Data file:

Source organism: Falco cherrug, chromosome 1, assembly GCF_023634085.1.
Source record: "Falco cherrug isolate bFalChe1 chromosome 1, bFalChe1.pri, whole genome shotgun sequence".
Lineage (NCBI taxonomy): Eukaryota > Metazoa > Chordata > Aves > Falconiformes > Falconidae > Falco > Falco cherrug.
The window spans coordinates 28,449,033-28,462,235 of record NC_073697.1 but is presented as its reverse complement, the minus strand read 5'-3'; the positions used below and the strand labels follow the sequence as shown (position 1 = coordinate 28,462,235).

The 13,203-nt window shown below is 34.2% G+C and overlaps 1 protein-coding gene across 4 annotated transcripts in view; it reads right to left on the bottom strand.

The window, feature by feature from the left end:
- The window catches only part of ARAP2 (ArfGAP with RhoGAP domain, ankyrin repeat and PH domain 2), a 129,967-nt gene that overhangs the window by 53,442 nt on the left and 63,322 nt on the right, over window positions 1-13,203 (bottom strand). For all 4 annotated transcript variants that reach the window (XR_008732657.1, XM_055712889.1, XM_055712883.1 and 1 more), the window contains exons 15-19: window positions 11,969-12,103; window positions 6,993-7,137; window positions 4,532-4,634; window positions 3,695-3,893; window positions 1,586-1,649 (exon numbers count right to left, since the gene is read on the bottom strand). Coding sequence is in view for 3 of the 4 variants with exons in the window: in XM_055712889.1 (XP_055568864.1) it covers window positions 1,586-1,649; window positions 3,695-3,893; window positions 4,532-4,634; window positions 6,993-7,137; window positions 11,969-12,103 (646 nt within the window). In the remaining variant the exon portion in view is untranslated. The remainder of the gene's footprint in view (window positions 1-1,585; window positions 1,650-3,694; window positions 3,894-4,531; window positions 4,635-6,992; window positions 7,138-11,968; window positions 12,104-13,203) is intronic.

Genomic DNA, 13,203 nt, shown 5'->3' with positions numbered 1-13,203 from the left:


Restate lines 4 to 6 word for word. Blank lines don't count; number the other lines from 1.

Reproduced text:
The window spans coordinates 28,449,033-28,462,235 of record NC_073697.1 but is presented as its reverse complement, the minus strand read 5'-3'; the positions used below and the strand labels follow the sequence as shown (position 1 = coordinate 28,462,235).

The 13,203-nt window shown below is 34.2% G+C and overlaps 1 protein-coding gene across 4 annotated transcripts in view; it reads right to left on the bottom strand.

The window, feature by feature from the left end: